All of us were really impressed by Cool Springs’ pick of the 1994 Cambria Katherine’s Vinyard ($18), with which we acompanied our entrée of salmon. It had all the butter, all the richness, all the oak, all the fruit, all the mouth filling-flavor of a great California style chardonnayand at a fraction of the cost of some of those big-name wines. This wine offered a luscious bouquet of ripe peaches and nectarines that broadened to include the richness of pineapple and pears after just a few moments of rest. The remarkable thing was that none of the previous flavors fadedmore were added. Furthermore, this complexity worked in the service of the food. The butter in the wine made up for the lack of a heavy sauce on the fish. Its huge body was unswayed by the asparagus, and the multi-layered fruitiness picked out the dried fruits and cardamom that perfumed the pilaf. In the last movement of his fourth symphony, Mahler includes a song that talks about the foods of heaven. This wine accompanies them all.
About the only false note of the meal was the rather rich salad of cheese and raw vegetables that I brought to the table. Its olives, raw broccoli, and cauliflower caused some problems with the 1994 Markham Napa Valley ($15.50suggested by Frugal’s). There was certainly nothing wrong with this wineits bold introduction immediately bloomed with hints of flowers and honey. The broccoli was the culprit, because its sulfur compounds caused such a clash that the accuracy of some tasters was put off for the rest of the meal. The honeyed qualities and oaky finish of the Markham delighted most of the tasters, who also liked its unfolding complexity. Its tendency to gain greatly in sweetness as it warmed to room temperature led several of our tasters to suggest that it would make an outstanding companion to a not-too-sweet dessert. All of us ranked the Markham only slightly below the Cambria, and, for the price, we thought that it was a splendid value.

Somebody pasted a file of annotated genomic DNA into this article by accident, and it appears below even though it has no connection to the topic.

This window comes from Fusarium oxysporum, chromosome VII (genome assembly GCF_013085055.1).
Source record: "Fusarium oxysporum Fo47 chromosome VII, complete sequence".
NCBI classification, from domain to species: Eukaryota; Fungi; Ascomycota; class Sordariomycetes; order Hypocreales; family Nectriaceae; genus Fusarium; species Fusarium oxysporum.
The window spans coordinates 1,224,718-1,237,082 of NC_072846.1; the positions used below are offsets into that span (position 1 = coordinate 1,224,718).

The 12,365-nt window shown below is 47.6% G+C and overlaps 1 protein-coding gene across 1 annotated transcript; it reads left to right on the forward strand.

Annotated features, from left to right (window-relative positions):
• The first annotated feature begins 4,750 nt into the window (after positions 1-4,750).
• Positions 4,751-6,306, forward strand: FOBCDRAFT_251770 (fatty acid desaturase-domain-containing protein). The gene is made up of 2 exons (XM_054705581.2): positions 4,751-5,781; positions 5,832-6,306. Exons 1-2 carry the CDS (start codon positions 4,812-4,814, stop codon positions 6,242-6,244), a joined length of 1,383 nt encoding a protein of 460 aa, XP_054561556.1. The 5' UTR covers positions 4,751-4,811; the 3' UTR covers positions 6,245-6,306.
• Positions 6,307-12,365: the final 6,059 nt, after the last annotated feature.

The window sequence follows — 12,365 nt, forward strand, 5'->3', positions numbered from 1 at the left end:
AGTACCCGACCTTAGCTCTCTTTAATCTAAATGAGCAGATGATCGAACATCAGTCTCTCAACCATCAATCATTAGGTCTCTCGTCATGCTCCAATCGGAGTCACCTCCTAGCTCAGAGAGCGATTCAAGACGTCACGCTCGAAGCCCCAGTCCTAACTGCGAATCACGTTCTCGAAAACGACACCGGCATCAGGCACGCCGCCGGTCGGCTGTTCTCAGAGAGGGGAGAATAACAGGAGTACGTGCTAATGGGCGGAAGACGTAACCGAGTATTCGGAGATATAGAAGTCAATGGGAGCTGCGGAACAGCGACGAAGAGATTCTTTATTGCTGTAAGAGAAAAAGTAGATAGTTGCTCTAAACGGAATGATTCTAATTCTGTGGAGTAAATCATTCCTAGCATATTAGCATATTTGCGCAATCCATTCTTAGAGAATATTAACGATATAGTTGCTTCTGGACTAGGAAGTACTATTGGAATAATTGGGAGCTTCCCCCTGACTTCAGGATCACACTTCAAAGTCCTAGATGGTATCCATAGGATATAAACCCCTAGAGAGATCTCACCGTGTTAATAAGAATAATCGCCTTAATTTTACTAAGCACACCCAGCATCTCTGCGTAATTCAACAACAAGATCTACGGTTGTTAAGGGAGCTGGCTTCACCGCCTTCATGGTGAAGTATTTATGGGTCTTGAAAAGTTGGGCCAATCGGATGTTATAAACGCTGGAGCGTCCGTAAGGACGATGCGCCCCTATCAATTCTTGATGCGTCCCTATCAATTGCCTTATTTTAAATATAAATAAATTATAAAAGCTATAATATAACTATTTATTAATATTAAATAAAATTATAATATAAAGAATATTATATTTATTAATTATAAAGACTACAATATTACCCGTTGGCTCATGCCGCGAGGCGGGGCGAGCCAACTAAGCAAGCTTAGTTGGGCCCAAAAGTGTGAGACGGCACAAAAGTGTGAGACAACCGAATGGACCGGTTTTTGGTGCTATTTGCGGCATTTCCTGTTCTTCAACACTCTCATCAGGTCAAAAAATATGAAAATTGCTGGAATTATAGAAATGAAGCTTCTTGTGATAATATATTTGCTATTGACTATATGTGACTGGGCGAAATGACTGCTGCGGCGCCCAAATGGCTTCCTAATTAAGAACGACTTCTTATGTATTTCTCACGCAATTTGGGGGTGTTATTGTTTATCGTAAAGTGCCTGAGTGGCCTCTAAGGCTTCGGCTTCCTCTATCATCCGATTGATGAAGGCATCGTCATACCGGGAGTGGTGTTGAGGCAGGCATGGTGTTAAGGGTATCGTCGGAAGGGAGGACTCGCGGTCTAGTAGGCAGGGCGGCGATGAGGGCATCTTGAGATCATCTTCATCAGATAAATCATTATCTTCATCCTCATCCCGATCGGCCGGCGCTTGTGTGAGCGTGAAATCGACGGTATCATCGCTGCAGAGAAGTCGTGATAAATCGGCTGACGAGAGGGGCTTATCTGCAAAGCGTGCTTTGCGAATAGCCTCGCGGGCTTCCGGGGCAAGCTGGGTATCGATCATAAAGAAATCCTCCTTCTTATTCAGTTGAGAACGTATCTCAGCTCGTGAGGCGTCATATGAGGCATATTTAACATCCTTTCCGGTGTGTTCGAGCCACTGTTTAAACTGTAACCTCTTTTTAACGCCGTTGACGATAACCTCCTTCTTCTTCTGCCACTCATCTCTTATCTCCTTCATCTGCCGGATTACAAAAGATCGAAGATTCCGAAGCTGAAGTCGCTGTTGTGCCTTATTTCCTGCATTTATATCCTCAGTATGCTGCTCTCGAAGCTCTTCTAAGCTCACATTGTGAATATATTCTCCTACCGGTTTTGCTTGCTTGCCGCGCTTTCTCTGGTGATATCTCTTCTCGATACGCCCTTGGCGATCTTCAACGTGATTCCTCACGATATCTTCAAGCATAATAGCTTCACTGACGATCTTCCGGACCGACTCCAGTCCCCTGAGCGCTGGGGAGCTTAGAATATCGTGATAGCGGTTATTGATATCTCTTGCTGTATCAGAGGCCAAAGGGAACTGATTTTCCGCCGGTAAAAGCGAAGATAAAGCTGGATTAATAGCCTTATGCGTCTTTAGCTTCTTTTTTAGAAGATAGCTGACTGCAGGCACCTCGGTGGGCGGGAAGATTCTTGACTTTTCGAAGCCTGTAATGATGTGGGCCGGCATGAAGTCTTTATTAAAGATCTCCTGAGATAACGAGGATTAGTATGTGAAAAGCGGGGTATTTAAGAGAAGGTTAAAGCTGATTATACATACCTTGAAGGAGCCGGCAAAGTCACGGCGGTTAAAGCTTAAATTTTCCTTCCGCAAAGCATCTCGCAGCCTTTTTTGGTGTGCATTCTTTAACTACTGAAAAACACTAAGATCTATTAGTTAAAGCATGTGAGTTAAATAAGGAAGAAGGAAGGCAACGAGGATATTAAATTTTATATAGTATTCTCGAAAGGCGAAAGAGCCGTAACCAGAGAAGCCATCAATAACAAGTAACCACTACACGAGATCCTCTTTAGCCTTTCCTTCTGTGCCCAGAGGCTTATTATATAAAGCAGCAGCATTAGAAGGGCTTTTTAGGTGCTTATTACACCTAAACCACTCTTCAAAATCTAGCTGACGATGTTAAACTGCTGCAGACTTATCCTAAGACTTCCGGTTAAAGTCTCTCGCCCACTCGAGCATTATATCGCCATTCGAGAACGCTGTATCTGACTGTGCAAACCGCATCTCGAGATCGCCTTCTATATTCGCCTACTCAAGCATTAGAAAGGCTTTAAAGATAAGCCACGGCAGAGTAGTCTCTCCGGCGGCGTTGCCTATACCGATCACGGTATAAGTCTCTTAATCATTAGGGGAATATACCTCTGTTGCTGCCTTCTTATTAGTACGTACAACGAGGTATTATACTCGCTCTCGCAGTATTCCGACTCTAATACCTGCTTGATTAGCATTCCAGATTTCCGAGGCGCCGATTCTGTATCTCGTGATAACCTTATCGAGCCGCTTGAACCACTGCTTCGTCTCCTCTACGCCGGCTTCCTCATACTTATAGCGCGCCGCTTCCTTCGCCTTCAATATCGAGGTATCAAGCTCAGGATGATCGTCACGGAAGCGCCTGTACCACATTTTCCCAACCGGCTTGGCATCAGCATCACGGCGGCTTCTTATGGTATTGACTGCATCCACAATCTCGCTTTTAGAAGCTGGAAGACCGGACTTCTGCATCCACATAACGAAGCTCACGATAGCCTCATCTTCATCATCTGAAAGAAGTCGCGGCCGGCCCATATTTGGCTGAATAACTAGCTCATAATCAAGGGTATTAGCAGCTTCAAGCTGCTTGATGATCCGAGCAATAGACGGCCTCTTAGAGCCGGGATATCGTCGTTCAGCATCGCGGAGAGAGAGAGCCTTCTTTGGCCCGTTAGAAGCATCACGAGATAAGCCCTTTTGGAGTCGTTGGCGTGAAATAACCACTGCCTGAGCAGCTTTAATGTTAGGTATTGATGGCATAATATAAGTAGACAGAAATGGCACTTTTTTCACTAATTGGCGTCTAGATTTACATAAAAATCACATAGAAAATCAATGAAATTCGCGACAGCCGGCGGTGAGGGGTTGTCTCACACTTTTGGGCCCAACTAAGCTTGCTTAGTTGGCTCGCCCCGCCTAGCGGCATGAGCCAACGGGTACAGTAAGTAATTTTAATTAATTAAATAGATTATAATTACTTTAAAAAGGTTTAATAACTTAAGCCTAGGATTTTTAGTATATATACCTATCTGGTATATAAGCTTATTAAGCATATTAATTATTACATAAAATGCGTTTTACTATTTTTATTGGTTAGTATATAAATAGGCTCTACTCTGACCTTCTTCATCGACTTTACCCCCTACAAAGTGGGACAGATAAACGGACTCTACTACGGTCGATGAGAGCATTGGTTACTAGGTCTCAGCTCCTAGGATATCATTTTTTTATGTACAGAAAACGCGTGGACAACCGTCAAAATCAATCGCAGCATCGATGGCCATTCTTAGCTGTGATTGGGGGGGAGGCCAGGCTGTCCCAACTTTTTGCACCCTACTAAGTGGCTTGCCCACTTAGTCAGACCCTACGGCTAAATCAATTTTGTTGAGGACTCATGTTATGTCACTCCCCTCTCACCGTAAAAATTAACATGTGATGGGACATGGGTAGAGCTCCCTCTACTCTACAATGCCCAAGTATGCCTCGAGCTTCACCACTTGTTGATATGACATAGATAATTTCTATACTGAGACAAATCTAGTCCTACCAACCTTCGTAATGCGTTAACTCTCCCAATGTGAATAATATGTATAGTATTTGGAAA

Finally, our dessert of crème brûlée was accompanied by a 1994 Matanzas Creek Sonoma Valley, suggested by Nashville Wine and Spirits ($27). All our tasters agreed that, although this was a very complex mixture of tastes, each taste was so well integrated that it was impossible to pick out a predominant one. It had a robust body and long finish that gained even more in depth as it came to room temperature. It also had a certain brightness“tart” is too strong an adjectivethat prevented it from being covered by the richness of the crème. Some of us sneaked a taste of the Markham with dessert, and, although it was a very good companion, we were even happier with our pick of the Matanzas Creek.
Ave atque vale Bill Gooch. Fine wines, fine food, and fine friends to all of you.